Make the best mineral decisions for cow health and your wallet

Posted on March 12, 2018 in Dairy Performance
By Dr. Mat Faulkner
In the past, we balanced micronutrients using the “holiday pie theory” – if some is good, more is better.

But that isn’t the case anymore.  In fact, overfeeding micronutrients can not only be costly to the producer, but it can also be deadly to the animal.

Find a good balance
Overfeeding trace nutrients, like copper (Cu), zinc (Zn) and manganese (Mn), can be costly and wasteful.  Biologically, when you overfeed these trace nutrients, the dairy cow’s system recognizes the excess and removes it from the system.  Essentially, the farmer pays extra for these micronutrients to ultimately end up on a field in the form of manure.

While Zn and Mn can be financially costly, they don’t bare the costs associated with Cu’s toxicity.  Cu is stored in the liver, which is a good thing when dietary Cu is lacking or it is needed for an immune response.  However, when liver Cu stores are in excess, the mobilization of liver Cu can be lethal.

Underfeeding these trace nutrients can also be costly and dangerous.  Cu, Zn, and Mn play a vital role in cellular function and animal survival.

To complicate things further, we don’t have an absolute method of measuring these trace nutrient levels, and other “antagonists,” such as sulfur (S) and iron (Fe), can limit the amount of absorption of these micronutrients.

For these reasons, feeding some excess is warranted, but you must be aware of not only the financial costs, but also the potential costs of reduced animal health.

Trace nutrient source matters
Research has demonstrated feeding specialty or organic forms of Cu, Zn, and Mn holds several benefits over sulfate-sourced minerals.  Some of these advantages include increased stability in the rumen, lower chance of absorption being hindered by other nutrients, increased fiber digestion, and increased nutrient absorption in forage-based diets.

Feeding organic mineral sources can also improve hoof health.  It has been the long-running theory that trace nutrients, such as iodine (I), biotin and Zn, aid in immunity and keratinization of the tissues within the hoof.  New research from The Ohio State University observed feeding Zn glycinate from an organic source with Cu and Mn sulfates reduced the amount of Treponema bacteria in manure.  Treponema are spiral-like bacteria that target the soft tissues of the hoof and have been associated with digital dermatitis.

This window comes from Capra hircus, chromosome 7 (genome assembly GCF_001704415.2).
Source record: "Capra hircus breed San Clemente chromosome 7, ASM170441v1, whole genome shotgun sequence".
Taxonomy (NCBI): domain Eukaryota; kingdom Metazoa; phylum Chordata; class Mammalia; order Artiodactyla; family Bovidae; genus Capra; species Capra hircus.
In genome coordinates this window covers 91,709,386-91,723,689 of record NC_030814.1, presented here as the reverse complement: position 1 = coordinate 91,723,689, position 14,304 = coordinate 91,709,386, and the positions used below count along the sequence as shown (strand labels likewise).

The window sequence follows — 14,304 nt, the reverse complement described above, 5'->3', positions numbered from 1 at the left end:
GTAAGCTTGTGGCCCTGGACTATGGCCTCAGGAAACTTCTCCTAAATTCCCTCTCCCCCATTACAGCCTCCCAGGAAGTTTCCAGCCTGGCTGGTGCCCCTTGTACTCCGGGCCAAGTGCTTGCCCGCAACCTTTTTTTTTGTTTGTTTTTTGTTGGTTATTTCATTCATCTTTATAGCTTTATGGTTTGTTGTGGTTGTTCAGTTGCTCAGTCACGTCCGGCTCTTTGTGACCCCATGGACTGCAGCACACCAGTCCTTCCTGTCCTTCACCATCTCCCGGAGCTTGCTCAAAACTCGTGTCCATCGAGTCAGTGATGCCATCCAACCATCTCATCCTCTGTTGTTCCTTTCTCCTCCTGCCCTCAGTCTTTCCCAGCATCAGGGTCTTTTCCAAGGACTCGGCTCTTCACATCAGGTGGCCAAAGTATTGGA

In theory, reducing the amount of these bacteria in manure that is well trafficked by cow hooves daily should improve hoof health.  However, the exact cause of this decrease, or why the combination of the mineral sources reduces the bacterial excretion, is not known.

Another research study, completed at the University of Illinois, observed a reduced incidence of heel erosion when lactating dairy cows were fed Cu, Zn and Mn from amino-acid complexed minerals and cobalt glucoheptonate compared to sulfate sources.

Practical application on your dairy
The days of formulating trace minerals based on the “holiday pie theory” should be a thing of the past.  While trace minerals play a significant role in rumen function and digestion, it is important to feed the appropriate amounts to avoid extra out-of-pocket expenses and adverse health effects in the animals.  Feeding more stable specialty or organic minerals versus sulfates can also improve health and performance.

This article was originally written for the January 10, 2018 issue of Hoard’s Dairyman

About the author:  Dr. Mat Faulkner joined the Vita Plus team in 2016 as a dairy specialist in southwest Wisconsin, eastern Iowa and northern Illinois.  He started his agricultural career working on his family farm before enlisting in the U.S. Army in 2006, where he served as sniper team leader for the Reconnaissance Platoon and received high marks upon discharge in 2009.  He then attended Illinois State University to earn his bachelor’s degrees in animal science and agriculture business management in 2011 and a master’s in agriculture science in 2013.  From there, he received his doctorate in animal science from The Ohio State University in 2016.

Category: Animal health
Dairy Performance
Feed additives
Feed quality and nutrition